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A highly conserved gene island of three genes on chromosome 3B of hexaploid wheat: diverse gene function and genomic structure maintained in a tightly linked block


Breen, J; Wicker, T; Kong, X; Juncheng, Z; Ma, W; Feuillet, C; Paux, E; Appels, R; Bellgard, M (2010). A highly conserved gene island of three genes on chromosome 3B of hexaploid wheat: diverse gene function and genomic structure maintained in a tightly linked block. BMC Plant Biology, 10:98.

Abstract

BACKGROUND: The complexity of the wheat genome has resulted from waves of retrotransposable element insertions. Gene deletions and disruptions generated by the fast replacement of repetitive elements in wheat have resulted in disruption of colinearity at a micro (sub-megabase) level among the cereals. In view of genomic changes that are possible within a given time span, conservation of genes between species tends to imply an important functional or regional constraint that does not permit a change in genomic structure. The ctg1034 contig completed in this paper was initially studied because it was assigned to the Sr2 resistance locus region, but detailed mapping studies subsequently assigned it to the long arm of 3B and revealed its unusual features.

RESULTS: BAC shotgun sequencing of the hexaploid wheat (Triticum aestivum cv. Chinese Spring) genome has been used to assemble a group of 15 wheat BACs from the chromosome 3B physical map FPC contig ctg1034 into a 783,553 bp genomic sequence. This ctg1034 sequence was annotated for biological features such as genes and transposable elements. A three-gene island was identified among >80% repetitive DNA sequence. Using bioinformatics analysis there were no observable similarity in their gene functions. The ctg1034 gene island also displayed complete conservation of gene order and orientation with syntenic gene islands found in publicly available genome sequences of Brachypodium distachyon, Oryza sativa, Sorghum bicolor and Zea mays, even though the intergenic space and introns were divergent.

CONCLUSION: We propose that ctg1034 is located within the heterochromatic C-band region of deletion bin 3BL7 based on the identification of heterochromatic tandem repeats and presence of significant matches to chromodomain-containing gypsy LTR retrotransposable elements. We also speculate that this location, among other highly repetitive sequences, may account for the relative stability in gene order and orientation within the gene island.Sequence data from this article have been deposited with the GenBank Data Libraries under accession no. GQ422824.

BACKGROUND: The complexity of the wheat genome has resulted from waves of retrotransposable element insertions. Gene deletions and disruptions generated by the fast replacement of repetitive elements in wheat have resulted in disruption of colinearity at a micro (sub-megabase) level among the cereals. In view of genomic changes that are possible within a given time span, conservation of genes between species tends to imply an important functional or regional constraint that does not permit a change in genomic structure. The ctg1034 contig completed in this paper was initially studied because it was assigned to the Sr2 resistance locus region, but detailed mapping studies subsequently assigned it to the long arm of 3B and revealed its unusual features.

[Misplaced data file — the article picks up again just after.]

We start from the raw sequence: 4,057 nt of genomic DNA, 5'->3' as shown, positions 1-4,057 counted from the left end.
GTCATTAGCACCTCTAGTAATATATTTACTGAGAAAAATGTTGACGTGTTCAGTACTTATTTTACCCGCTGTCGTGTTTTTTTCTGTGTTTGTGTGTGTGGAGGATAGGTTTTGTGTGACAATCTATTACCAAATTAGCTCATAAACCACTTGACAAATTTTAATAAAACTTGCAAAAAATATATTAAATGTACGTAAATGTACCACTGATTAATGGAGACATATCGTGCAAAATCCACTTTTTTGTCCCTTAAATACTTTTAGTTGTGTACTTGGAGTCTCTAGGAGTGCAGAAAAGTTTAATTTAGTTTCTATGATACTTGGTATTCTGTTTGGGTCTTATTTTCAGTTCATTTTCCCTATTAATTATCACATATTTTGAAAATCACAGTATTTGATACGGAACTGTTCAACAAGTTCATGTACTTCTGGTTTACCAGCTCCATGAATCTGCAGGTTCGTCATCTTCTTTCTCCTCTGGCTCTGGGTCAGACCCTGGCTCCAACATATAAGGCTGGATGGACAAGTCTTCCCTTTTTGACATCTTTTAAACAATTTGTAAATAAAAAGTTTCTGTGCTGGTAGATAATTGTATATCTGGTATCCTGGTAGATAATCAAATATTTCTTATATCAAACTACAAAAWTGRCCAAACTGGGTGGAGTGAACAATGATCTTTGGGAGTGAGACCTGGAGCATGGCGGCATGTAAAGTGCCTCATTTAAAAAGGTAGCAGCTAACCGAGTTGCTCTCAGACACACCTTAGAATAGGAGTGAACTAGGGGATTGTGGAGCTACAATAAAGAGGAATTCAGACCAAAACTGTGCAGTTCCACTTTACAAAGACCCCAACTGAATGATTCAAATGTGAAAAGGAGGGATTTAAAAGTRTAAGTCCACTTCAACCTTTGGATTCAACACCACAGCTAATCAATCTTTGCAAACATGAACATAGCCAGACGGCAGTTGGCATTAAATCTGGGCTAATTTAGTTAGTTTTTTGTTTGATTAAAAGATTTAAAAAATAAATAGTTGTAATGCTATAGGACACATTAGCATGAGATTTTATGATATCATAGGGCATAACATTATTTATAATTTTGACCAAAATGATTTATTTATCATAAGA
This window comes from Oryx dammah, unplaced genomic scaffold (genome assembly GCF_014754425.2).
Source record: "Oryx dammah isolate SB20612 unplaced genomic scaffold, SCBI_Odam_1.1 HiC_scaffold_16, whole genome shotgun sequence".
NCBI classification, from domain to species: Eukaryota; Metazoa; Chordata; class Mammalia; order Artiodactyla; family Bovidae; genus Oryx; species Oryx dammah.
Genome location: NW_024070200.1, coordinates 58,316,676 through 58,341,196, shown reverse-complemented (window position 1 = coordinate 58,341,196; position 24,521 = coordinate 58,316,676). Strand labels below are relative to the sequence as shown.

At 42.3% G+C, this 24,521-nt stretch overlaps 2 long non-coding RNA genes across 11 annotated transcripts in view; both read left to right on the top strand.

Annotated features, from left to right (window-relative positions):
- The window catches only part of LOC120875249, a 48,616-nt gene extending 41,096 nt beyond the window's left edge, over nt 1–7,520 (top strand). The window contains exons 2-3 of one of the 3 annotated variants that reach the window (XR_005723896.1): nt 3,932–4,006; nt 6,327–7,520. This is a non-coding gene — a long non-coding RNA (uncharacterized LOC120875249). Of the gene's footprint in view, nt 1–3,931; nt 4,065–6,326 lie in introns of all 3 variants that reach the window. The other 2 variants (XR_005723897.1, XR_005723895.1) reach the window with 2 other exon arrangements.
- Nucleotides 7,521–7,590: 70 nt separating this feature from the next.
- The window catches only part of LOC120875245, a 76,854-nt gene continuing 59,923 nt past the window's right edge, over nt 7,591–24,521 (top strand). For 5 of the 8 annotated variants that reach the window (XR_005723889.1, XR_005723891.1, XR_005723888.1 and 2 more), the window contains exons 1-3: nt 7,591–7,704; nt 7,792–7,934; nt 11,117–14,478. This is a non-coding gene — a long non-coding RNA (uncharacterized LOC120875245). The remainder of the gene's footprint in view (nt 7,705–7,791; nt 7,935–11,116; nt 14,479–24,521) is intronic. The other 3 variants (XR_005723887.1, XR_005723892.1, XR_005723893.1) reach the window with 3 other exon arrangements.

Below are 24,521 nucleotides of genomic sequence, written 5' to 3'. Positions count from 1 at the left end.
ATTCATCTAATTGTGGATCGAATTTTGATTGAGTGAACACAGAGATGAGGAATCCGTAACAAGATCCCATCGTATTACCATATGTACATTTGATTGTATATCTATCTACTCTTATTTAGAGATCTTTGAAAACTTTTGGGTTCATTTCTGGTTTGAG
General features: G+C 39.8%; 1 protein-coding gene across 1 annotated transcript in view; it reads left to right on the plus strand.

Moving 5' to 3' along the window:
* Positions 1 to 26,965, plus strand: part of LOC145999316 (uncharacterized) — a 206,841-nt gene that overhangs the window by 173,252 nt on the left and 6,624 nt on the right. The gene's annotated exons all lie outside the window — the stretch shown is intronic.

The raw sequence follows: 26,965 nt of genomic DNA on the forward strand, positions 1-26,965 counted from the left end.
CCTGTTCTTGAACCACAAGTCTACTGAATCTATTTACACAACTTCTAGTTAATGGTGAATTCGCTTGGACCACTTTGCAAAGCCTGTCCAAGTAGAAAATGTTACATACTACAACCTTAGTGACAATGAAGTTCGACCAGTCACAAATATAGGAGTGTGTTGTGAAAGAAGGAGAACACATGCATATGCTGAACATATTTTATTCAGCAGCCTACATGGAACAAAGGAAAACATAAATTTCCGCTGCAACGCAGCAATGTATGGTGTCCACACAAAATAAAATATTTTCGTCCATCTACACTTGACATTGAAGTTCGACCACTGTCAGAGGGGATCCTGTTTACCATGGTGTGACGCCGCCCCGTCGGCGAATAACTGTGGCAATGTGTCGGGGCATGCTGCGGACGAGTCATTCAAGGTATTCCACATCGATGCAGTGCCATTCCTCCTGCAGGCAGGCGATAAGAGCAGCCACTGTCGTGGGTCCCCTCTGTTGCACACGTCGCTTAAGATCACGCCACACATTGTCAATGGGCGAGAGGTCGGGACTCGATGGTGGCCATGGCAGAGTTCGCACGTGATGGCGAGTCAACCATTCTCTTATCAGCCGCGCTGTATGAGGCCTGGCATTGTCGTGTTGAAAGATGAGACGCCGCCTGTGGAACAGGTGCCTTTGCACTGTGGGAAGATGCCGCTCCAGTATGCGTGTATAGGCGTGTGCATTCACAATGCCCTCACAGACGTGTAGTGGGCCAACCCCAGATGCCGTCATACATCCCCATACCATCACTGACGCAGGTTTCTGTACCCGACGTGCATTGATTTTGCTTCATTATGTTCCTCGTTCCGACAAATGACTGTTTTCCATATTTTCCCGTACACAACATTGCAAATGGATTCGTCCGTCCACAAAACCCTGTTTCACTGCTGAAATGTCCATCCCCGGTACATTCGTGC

RESULTS: BAC shotgun sequencing of the hexaploid wheat (Triticum aestivum cv. Chinese Spring) genome has been used to assemble a group of 15 wheat BACs from the chromosome 3B physical map FPC contig ctg1034 into a 783,553 bp genomic sequence. This ctg1034 sequence was annotated for biological features such as genes and transposable elements. A three-gene island was identified among >80% repetitive DNA sequence. Using bioinformatics analysis there were no observable similarity in their gene functions. The ctg1034 gene island also displayed complete conservation of gene order and orientation with syntenic gene islands found in publicly available genome sequences of Brachypodium distachyon, Oryza sativa, Sorghum bicolor and Zea mays, even though the intergenic space and introns were divergent.

CONCLUSION: We propose that ctg1034 is located within the heterochromatic C-band region of deletion bin 3BL7 based on the identification of heterochromatic tandem repeats and presence of significant matches to chromodomain-containing gypsy LTR retrotransposable elements. We also speculate that this location, among other highly repetitive sequences, may account for the relative stability in gene order and orientation within the gene island.Sequence data from this article have been deposited with the GenBank Data Libraries under accession no. GQ422824.

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Additional indexing

Item Type:Journal Article, refereed, original work
Communities & Collections:07 Faculty of Science > Department of Plant and Microbial Biology
Dewey Decimal Classification:580 Plants (Botany)
Uncontrolled Keywords:Amino Acid Sequence; Chromosome Mapping; Chromosomes, Artificial, Bacterial; Chromosomes, Plant, genetics; Conserved Sequence, genetics; DNA Transposable Elements, genetics; Genes, Plant, genetics; Genome, Plant, genetics; Molecular Sequence Data; Phenotype; Phylogeny; Plant Proteins, chemistry/genetics/metabolism; Poaceae, classification/genetics; Polyploidy; Repetitive Sequences, Nucleic Acid, genetics; Sequence Alignment; Synteny, genetics; Triticum, classification/genetics
Language:English
Date:2010
Deposited On:30 Jan 2011 11:21
Last Modified:05 Apr 2016 14:39
Publisher:BioMed Central
ISSN:1471-2229
Publisher DOI:https://doi.org/10.1186/1471-2229-10-98
PubMed ID:20507561
Permanent URL: https://doi.org/10.5167/uzh-43467

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